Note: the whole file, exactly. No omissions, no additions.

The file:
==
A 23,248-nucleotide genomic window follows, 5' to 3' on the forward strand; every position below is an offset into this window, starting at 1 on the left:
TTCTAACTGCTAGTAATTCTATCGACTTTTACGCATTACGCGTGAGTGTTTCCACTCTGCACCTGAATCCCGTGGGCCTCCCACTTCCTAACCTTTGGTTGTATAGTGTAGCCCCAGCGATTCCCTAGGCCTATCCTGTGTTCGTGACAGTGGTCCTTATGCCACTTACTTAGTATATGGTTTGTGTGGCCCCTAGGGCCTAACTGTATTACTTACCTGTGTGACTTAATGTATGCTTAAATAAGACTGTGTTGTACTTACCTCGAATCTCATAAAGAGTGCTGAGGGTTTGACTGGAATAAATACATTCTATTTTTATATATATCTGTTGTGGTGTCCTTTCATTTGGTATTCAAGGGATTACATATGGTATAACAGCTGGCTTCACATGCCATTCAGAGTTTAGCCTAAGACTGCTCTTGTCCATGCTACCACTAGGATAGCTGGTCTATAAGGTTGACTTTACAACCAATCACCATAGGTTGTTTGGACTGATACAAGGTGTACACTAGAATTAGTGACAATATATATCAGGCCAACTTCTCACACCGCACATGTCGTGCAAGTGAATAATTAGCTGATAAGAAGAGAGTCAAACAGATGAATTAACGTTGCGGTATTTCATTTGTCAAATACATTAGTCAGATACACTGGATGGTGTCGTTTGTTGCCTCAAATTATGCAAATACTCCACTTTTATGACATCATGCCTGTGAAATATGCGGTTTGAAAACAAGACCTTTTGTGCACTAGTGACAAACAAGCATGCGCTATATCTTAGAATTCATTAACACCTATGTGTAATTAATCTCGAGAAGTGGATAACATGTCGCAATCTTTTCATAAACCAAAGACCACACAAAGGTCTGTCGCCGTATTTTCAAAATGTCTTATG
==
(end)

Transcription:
A 23,248-nucleotide genomic window follows, 5' to 3' on the forward strand; every position below is an offset into this window, starting at 1 on the left:
TTCTAACTGCTAGTAATTCTATCGACTTTTACGCATTACGCGTGAGTGTTTCCACTCTGCACCTGAATCCCGTGGGCCTCCCACTTCCTAACCTTTGGTTGTATAGTGTAGCCCCAGCGATTCCCTAGGCCTATCCTGTGTTCGTGACAGTGGTCCTTATGCCACTTACTTAGTATATGGTTTGTGTGGCCCCTAGGGCCTAACTGTATTACTTACCTGTGTGACTTAATGTATGCTTAAATAAGACTGTGTTGTACTTACCTCGAATCTCATAAAGAGTGCTGAGGGTTTGACTGGAATAAATACATTCTATTTTTATATATATCTGTTGTGGTGTCCTTTCATTTGGTATTCAAGGGATTACATATGGTATAACAGCTGGCTTCACATGCCATTCAGAGTTTAGCCTAAGACTGCTCTTGTCCATGCTACCACTAGGATAGCTGGTCTATAAGGTTGACTTTACAACCAATCACCATAGGTTGTTTGGACTGATACAAGGTGTACACTAGAATTAGTGACAATATATATCAGGCCAACTTCTCACACCGCACATGTCGTGCAAGTGAATAATTAGCTGATAAGAAGAGAGTCAAACAGATGAATTAACGTTGCGGTATTTCATTTGTCAAATACATTAGTCAGATACACTGGATGGTGTCGTTTGTTGCCTCAAATTATGCAAATACTCCACTTTTATGACATCATGCCTGTGAAATATGCGGTTTGAAAACAAGACCTTTTGTGCACTAGTGACAAACAAGCATGCGCTATATCTTAGAATTCATTAACACCTATGTGTAATTAATCTCGAGAAGTGGATAACATGTCGCAATCTTTTCATAAACCAAAGACCACACAAAGGTCTGTCGCCGTATTTTCAAAATGTCTTATG